For years now, the Indian fashion industry has been driven by desirability - in making clothes that appeal to the fashion conscious, irrespective of how they were made or where the raw materials came from. But as the fashion industry has evolved, a new breed of designers are becoming more environmentally concious and are trying to create collections in an environmentally responsible manner.
This sense of responsibility has spurred a new movement towards sustainability in the fashion industry called ‘upcycling’. Upcycling refers to the method of reusing old products to create products that are of greater value than the original.
Predominantly seen in home decor and accessories, upcycling is a clever way of utilising old materials that would otherwise be deemed as ‘junk’. Old tetra packs become wallets, recycled paper and cardboard are used in making earrings and old and torn denims get repurposed into trendy tote bags.
Levis - the denim heavyweights - are now showing their support for sustainability by incorporating discarded plastic bottles into the manufacture of their denims. They are currently proudly displaying this initiative of theirs on their jeans with a catchy tagline that proclaims that the pair is made out of ‘garbage’ - a move that is working in their favour, thanks to the buzz that it has created.
With upcycling being the new buzzword in the lifestyle sector, it is hardly surprising that fashion designers are now getting involved. A-listers Abraham & Thakore took a plunge recently and displayed their collection called ‘Old-New’ earlier this year at the Amazon India Fashion Week. While studying kantha and suzani fabrics the duo realised that kantha was nothing but a traditional and imaginative way to use up old fabrics by repurposing them into quilts and bedcovers. With kantha work as the uniting factor, they ended up creating an entire line of clothing which was embellished with discarded coke cans, discarded buttons and X-ray films which were repurposed into sequins! What set the line apart from regular kantha work was that it was done on grey, charcoal, black and ivory fabrics as opposed to printed fabrics which is the norm.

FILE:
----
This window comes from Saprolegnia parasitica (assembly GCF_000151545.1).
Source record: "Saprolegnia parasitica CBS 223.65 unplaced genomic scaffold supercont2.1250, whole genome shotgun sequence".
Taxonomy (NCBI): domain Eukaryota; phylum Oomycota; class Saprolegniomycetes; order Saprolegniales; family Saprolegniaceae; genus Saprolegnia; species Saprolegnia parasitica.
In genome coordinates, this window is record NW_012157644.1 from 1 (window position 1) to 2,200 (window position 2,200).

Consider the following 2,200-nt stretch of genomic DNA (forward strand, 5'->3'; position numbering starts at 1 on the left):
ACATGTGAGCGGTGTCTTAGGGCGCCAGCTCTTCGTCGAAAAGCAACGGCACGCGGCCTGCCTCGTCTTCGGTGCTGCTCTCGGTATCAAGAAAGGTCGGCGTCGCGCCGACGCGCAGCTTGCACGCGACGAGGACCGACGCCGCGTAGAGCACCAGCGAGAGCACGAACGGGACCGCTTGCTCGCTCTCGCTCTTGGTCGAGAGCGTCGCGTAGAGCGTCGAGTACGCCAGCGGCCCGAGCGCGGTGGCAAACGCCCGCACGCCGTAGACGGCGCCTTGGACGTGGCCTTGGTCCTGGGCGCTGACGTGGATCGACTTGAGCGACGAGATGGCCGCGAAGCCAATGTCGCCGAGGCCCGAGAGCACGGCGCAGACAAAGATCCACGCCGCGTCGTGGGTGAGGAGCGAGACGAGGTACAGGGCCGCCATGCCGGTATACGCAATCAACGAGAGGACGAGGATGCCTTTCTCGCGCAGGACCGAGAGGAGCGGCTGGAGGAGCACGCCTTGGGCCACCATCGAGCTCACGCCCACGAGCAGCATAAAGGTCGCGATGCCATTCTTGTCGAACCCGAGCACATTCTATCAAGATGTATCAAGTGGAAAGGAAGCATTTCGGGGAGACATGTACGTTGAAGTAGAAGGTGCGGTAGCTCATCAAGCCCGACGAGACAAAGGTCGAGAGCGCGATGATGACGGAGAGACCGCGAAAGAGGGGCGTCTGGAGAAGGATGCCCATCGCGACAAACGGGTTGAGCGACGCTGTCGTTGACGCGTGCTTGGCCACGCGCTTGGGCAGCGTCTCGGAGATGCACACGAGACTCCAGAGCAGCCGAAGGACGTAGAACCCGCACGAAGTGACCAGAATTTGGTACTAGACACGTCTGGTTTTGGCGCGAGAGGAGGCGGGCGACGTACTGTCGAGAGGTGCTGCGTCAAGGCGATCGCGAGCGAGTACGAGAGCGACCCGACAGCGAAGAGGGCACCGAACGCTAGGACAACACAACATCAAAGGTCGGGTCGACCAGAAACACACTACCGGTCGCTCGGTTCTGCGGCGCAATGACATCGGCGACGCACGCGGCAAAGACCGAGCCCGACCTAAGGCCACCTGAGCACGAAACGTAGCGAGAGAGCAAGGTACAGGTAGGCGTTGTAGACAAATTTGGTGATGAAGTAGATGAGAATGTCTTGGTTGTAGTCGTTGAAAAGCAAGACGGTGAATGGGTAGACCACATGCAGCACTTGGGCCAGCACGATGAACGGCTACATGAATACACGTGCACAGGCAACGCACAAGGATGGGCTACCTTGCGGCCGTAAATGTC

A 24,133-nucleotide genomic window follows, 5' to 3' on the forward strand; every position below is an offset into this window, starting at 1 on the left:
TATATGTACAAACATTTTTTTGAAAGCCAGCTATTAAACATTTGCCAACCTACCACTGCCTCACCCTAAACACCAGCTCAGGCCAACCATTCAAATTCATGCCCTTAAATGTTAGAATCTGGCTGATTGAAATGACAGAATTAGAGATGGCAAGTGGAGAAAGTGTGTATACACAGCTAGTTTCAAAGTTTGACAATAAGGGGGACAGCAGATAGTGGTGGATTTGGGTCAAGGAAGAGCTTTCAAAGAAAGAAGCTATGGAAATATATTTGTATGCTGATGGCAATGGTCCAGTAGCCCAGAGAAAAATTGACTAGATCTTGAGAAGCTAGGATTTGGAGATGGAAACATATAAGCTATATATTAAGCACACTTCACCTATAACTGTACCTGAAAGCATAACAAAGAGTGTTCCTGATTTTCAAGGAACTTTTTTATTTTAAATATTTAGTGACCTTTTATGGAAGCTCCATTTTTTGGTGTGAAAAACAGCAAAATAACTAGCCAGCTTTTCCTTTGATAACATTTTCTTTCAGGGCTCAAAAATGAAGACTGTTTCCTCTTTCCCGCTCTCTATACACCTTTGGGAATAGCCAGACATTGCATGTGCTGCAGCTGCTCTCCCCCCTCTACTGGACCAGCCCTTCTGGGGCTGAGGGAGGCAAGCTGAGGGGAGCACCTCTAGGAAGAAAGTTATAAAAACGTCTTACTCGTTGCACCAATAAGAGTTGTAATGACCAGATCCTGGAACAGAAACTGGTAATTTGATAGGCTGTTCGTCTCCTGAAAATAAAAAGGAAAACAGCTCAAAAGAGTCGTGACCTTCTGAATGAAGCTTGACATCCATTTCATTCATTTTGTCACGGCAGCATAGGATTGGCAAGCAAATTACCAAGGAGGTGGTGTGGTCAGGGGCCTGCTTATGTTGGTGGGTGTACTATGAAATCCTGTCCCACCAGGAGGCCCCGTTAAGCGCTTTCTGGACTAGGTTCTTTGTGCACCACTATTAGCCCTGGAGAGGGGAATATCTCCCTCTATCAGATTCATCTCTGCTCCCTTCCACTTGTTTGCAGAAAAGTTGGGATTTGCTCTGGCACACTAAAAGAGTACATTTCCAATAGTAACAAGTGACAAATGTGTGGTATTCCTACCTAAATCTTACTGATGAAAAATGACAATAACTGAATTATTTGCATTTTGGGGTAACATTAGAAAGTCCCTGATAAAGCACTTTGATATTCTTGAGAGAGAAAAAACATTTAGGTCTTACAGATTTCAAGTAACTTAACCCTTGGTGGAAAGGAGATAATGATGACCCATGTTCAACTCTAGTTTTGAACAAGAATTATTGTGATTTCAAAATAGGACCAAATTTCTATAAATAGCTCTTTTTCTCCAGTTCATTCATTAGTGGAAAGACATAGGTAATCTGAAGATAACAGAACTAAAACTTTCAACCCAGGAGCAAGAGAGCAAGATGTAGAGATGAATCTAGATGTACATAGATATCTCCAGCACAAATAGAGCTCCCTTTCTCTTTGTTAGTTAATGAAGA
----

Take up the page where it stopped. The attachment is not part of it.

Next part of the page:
Another prominent designer who incorporated upcycled products in his collection is Amit Agarwal. His Autumn / Winter collection this year from his new label, AM.IT was crafted out of discarded felt bindi sheets, sourced from factories in Delhi. Making the clothes more sustainable was the addition of old stocking and recycled plastic sheets along with ikat and batik fabric. The melange of colours and textures in his clothing proved to be a visual feast, and it is hard to believe that most of the outfit was made of what would normally be termed as ‘junk’.
There is a lot of interest in upcycled fabrics today, but it will take a while to become mainstream. We believe that adding recycled elements into the outfits actually adds a bit of story to it, making it even more valuable than before. However, there are also people who are sceptical about wearing something made of ‘used’ items. As we veer more and more towards the ‘use and throw’ lifestyle and environmental issues become more pressing, it remains to be seen whether the use of upcycling with spread throughout the fashion industry and beyond.
Image credit: greendiary